Petit h Turns Discarded Materials Into Pricey Tchotchkes
Hermes is turning the company's waste stream--flawed silk scarves, broken glassware, discontinued-color leather and crocodile skinss--into whimsical new products, called "Petit H."
It is an awfully strange recycling program. Here in this working-class Paris suburb, rejected leather pelts, broken bits of porcelain, decapitated crystal goblets and strips of silk scarves are being assembled into pricey objets d'art.
Each shard, strip and skin comes from an Hermès product that failed to make it through the company's famously persnickety design scrutiny. A felt-and-leather file folder came from the handles of a never-finished Birkin bag. A horse sculpture is covered in purple crocodile in a discontinued shade. Cockamamie candleholders are assembled from porcelain Fil d'Argent-pattern tea cups and coffee mugs that have been attached to crystal wine stems.
The concept is the brainchild of Pascale Mussard, a member of the often eccentric Hermès clan. A bit of a magpie with a distaste for waste, the 57-year-old collected flotsam and jetsam while working at her family's factories in various jobs, including co-creative director. She started Petit h, a collection of artful objects made from castoffs, four years ago.
At the factory in March, Ms. Mussard—great-great-great-granddaughter of company founder Thierry Hermès—grasped a soft brown-dyed mink skin produced for the company's ready-to-wear clothing line. "This didn't do well and they took it out of the collection," she said. "But it's beautiful."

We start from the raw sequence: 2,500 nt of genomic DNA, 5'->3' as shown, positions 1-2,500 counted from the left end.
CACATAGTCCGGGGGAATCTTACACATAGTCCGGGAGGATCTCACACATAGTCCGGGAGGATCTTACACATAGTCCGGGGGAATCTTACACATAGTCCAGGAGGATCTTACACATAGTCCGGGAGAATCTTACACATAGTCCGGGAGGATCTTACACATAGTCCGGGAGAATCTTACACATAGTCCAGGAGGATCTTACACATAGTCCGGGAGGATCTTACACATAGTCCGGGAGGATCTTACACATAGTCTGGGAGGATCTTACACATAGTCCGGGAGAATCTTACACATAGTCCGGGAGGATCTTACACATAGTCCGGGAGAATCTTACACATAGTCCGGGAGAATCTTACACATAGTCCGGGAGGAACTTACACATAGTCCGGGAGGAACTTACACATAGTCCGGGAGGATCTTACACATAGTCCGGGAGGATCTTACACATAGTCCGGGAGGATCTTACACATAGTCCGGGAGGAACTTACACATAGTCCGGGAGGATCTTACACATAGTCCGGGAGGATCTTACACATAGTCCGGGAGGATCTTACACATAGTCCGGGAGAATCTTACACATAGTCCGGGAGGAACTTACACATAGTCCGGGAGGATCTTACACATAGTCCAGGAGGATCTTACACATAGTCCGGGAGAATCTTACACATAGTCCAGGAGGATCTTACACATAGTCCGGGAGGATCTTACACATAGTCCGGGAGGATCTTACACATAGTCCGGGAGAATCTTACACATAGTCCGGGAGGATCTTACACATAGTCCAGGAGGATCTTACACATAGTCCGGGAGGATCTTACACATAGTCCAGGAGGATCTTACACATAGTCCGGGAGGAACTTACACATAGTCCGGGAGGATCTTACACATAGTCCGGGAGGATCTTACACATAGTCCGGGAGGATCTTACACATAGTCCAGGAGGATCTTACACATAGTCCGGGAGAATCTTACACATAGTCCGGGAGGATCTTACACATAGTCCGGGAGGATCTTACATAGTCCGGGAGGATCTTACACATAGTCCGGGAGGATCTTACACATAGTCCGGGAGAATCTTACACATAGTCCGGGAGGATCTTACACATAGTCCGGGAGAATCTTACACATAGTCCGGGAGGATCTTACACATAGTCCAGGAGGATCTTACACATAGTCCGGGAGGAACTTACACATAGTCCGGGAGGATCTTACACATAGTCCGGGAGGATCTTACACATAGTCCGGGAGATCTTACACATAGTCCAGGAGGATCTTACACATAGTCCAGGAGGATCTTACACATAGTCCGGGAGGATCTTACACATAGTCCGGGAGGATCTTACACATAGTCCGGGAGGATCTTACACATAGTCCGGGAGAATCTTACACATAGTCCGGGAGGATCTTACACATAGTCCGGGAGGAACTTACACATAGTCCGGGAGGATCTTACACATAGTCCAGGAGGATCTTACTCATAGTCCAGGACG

Behind her hung dozens of crocodile skins and leathers in a rainbow of colors. A nearby storage room was filled with boxes of belt buckles, zippers, luggage tags, rope and other materials that would no longer be used as originally intended. A tub of lace, labeled "Gaultier," came from the first clothing collection that Jean Paul Gaultier designed for Hermès in 2003. Artists are set loose amid this waste stream to conceive of ideas for the small atelier to develop.
"This is a laboratory," Ms. Mussard said. Nearby, a half-dozen artisans clustered around a work table discussing how to assemble a new design for Petit h. (The "h" is pronounced "ahsh," the way the French say the letter.)
The designs can be kooky, but to anyone familiar with Hermès designs, they feel oddly familiar. For instance, a large orange bookcase, shaped like an angular squirrel from one angle, is made of steel encased in Togo calfskin once destined for Hermès leather goods.
Petit h objects are as expensive as they are rare. Each item is either unique or produced in very limited quantities. The bookcase, titled "Origami Squirrel Sculpture," is priced at $112,400. An alligator and calfskin tablet case costs $8,250. A buffalo leather sailboat whose sail was once a "Petit Duc" silk scarf is $10,200. A calfskin elephant is $58,200, while a crystal bowl is a relative bargain at $1,925.
Unlike regular Hermès goods, Petit h items aren't widely distributed. They are sold regularly only at the Hermès store in Paris's St. Germain neighborhood, though there are traveling exhibits. In the second half of June, the Hermès store at South Coast Plaza in Southern California will display and sell Petit h objects. A few will be sold at hermes.com as well.
The quirkiness of Petit h might seem jarring to people who think of Hermès as a maker of Kelly bags and pricey scarves. Hermès's profit margins are among the highest in luxury goods, and the company—whose customers tend to be among the world's wealthiest—has been more insulated against economic downturns than rivals such as LVMH. Its sales rose 7.8% last year to 3.75 billion euros ($5.13 billion). Though publicly traded, the company is controlled and operated by the family.